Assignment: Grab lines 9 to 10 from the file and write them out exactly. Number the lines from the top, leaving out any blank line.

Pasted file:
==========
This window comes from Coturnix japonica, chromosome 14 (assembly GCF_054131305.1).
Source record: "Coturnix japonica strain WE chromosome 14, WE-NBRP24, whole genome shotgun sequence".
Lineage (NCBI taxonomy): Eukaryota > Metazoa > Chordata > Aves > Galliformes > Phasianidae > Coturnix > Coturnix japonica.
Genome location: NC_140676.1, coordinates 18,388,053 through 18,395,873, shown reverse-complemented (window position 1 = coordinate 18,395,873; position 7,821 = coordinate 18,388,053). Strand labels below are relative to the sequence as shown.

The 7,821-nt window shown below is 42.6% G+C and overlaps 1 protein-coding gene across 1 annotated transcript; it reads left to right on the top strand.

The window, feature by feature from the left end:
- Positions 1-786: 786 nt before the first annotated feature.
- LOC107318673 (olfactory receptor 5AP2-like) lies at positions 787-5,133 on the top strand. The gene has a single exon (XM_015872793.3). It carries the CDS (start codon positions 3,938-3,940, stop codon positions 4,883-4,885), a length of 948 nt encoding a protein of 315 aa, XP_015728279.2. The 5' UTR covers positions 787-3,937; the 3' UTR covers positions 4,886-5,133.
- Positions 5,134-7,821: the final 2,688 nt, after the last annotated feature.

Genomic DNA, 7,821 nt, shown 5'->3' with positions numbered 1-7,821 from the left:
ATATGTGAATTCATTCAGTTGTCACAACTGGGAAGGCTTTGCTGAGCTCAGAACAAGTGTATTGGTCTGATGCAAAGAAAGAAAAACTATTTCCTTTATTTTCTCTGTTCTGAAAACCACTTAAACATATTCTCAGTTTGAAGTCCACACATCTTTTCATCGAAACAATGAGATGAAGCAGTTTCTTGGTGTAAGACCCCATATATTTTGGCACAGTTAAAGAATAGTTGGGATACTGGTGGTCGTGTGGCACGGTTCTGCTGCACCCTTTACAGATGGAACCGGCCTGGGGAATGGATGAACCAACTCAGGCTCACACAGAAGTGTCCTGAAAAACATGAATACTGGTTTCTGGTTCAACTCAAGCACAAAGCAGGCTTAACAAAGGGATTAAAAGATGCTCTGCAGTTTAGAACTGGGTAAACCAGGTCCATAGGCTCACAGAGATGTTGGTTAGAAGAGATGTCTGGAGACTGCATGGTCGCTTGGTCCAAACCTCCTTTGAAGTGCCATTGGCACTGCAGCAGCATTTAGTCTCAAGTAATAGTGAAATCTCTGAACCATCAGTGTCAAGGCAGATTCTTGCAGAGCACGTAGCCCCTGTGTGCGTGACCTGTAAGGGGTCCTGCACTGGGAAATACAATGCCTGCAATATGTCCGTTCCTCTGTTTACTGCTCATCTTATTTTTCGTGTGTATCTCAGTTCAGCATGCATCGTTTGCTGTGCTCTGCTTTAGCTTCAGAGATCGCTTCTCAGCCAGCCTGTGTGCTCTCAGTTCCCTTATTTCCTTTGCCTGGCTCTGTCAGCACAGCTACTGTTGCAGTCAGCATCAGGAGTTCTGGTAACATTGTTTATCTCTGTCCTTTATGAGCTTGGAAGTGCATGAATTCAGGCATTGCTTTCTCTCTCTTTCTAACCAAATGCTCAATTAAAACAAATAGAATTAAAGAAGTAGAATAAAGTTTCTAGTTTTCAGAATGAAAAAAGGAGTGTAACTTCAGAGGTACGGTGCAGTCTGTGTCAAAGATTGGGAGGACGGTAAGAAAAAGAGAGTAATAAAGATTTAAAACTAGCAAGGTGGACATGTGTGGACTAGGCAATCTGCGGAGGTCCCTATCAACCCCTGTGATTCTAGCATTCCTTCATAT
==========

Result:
- Positions 5,134-7,821: the final 2,688 nt, after the last annotated feature.

Genomic DNA, 7,821 nt, shown 5'->3' with positions numbered 1-7,821 from the left: